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Sardines photo via Flickr/Ignotus the Mage.

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  • Pamela Bonati

    Hi, am interested to hear why I keep reading about the fact Statins can cause Type 2 Diabetes, is this correct? I am a Type 2 diabetic and have recently become pre diabetic due to a change in diet, subsequent weight loss, and swimming frequently. Thankyou for all the information I receive from your very comprehensive web site,

    • http://thesurvivaldoctor.com/ James Hubbard, MD, MPH

      Pamela, studies are ongoing but it appears that statins slightly increase your risk for diabetes. Exactly why is unknown. But, even so, it’s thought you can offset that risk with diet and exercise. Congratulations on your success. That’s quite an accomplishment. Please keep up the good work.

  • Rebecca

    I can not take statins and I’m not totally on board with the idea that anyone really needs them. I do take fish oil and guggul to lower my colesterol and they work pretty good. My colesterol went from 305 down to 246. I take 3000 mg of fish oil a day and 1200 mg of the guggul. My colesterol is not as low as my doctor would like but I’m not wrecking my body with statins. High colesterol seems to run in my family but heart attacks don’t.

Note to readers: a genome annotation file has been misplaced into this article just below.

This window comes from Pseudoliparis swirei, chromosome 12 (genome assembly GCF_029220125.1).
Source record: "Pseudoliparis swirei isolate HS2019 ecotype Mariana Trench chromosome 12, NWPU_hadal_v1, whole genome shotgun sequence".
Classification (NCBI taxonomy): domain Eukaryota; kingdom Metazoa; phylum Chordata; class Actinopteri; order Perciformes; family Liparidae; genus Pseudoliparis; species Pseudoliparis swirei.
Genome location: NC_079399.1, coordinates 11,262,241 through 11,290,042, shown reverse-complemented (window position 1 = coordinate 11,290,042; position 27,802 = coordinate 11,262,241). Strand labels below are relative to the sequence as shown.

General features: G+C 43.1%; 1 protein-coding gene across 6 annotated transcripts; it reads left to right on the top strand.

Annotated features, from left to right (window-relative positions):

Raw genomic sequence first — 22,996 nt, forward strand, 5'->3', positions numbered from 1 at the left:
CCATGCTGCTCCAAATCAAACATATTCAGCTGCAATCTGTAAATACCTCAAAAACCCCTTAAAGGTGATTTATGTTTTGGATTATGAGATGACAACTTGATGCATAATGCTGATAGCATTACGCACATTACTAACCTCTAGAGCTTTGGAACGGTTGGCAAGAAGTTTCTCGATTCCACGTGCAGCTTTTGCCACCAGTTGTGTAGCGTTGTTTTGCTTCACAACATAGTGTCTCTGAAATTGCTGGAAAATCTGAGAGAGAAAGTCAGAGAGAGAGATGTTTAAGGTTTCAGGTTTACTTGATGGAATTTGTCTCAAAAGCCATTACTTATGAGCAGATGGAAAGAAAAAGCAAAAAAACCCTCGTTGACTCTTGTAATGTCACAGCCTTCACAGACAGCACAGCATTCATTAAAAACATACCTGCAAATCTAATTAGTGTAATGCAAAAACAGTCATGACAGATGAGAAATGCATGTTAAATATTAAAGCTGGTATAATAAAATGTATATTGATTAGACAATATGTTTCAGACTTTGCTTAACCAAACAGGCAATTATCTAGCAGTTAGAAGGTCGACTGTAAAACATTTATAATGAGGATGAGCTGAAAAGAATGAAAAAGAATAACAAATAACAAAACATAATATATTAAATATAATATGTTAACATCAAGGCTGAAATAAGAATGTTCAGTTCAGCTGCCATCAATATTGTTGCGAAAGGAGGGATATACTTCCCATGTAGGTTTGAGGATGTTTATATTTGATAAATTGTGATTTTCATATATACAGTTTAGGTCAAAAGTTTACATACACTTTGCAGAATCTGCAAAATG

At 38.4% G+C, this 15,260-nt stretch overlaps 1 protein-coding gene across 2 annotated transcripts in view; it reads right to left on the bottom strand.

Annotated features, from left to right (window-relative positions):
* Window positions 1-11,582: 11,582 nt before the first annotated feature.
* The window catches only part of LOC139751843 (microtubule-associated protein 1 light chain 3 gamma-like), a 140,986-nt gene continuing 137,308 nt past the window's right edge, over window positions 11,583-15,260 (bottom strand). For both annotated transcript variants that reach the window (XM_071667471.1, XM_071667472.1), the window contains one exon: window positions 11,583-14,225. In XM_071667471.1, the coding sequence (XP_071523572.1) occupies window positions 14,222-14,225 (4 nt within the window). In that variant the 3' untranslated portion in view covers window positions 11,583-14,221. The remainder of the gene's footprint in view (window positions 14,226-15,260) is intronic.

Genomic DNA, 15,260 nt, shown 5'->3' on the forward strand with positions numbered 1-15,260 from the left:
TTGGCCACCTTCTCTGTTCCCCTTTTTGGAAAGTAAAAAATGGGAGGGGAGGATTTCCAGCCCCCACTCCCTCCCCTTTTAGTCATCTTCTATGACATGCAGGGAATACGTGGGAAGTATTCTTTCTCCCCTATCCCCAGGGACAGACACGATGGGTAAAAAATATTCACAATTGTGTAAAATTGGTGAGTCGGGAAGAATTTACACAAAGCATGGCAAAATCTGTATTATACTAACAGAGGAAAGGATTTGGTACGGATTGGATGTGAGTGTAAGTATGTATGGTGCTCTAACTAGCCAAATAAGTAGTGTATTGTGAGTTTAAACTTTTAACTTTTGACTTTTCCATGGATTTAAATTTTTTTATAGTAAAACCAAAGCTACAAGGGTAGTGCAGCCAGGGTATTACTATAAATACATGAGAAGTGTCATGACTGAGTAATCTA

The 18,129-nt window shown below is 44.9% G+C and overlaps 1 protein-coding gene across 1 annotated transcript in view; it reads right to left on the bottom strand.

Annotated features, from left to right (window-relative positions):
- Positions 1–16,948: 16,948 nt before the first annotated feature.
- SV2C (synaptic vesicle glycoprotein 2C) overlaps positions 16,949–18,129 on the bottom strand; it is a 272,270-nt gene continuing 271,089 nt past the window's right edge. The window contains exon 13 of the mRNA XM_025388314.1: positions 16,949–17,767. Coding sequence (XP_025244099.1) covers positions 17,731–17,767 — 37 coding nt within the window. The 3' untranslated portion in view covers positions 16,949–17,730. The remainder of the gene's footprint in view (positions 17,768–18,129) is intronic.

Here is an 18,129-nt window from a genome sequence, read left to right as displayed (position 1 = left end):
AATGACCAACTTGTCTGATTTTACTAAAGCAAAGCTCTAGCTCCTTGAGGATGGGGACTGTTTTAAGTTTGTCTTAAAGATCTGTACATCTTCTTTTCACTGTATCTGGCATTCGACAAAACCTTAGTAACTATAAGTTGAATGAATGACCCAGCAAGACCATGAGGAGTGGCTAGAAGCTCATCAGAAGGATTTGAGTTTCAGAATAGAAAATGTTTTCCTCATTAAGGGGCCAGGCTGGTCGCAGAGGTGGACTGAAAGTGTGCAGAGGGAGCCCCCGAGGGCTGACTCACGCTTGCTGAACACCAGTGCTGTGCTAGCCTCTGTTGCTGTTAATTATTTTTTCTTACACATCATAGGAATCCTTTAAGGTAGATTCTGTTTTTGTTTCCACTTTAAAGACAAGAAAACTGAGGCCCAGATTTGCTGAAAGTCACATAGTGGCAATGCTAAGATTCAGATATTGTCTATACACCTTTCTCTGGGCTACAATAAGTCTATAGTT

• http://thesurvivaldoctor.com/ James Hubbard, MD, MPH

      Thanks for the comments, Rebecca.

  • timothy65

    Thank you for all the beautiful advice James Hubbard, MD, MPH I am 48 and I am a big person and I of course want to live as long as I can and I think with these tips there is a serious possibility of changing ones life. Thank you again, John Mindanao Santa Wallace, FB

    • http://thesurvivaldoctor.com/ James Hubbard, MD, MPH

      You’re welcome, Timothy.

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  • jr023

    interesting story i had moderately high cholesterol 220 and 30 but very high triglycerides 577several stat ins tried with moderate success 1 though pushed sugar up and 1 gave terrible fatigue finally simvastatin and lovaza 4 gramshelped and working with the dr added 2 grams real niacin and since i lost my insurance a few yrs ago i started researching and found a triple strength fish oil from the major wharehouse club checked with dr since lovaza is tremendously expensive but this product breaks the elements down i have been able to reduce the cost
    and still get the strength needed now i take simvastatin every other day 2 gr of niasin and 2 triple strength and 2 regular concentrated fish oil cholesterol is now Optimal good excellent and trys 75 but i found that a lot of the fish manf do not put the breakdown of oils and ingredients on the label that you can make informed decision